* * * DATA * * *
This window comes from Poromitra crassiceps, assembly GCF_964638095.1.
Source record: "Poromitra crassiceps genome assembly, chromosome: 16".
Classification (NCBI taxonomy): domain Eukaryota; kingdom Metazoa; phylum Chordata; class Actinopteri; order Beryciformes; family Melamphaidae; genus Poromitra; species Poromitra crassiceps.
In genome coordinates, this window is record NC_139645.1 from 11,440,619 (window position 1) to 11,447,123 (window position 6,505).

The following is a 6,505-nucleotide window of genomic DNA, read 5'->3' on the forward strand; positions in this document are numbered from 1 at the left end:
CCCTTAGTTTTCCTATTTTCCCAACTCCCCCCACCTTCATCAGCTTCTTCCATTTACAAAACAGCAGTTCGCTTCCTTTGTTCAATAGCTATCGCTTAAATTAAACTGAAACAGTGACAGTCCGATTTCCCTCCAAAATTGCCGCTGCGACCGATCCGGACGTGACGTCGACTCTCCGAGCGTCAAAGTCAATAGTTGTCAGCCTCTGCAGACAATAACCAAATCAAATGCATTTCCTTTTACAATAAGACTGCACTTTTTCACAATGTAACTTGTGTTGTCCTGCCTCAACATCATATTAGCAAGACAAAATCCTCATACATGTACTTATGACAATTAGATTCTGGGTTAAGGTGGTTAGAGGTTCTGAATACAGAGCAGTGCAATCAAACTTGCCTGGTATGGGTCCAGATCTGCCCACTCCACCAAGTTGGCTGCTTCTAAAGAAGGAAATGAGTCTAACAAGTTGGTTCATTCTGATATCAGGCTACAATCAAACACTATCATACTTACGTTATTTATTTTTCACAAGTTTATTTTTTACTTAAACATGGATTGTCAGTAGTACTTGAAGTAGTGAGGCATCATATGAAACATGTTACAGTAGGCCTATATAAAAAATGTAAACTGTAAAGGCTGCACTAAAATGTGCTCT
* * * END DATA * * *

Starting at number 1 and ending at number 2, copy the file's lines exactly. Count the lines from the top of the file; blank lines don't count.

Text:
This window comes from Poromitra crassiceps, assembly GCF_964638095.1.
Source record: "Poromitra crassiceps genome assembly, chromosome: 16".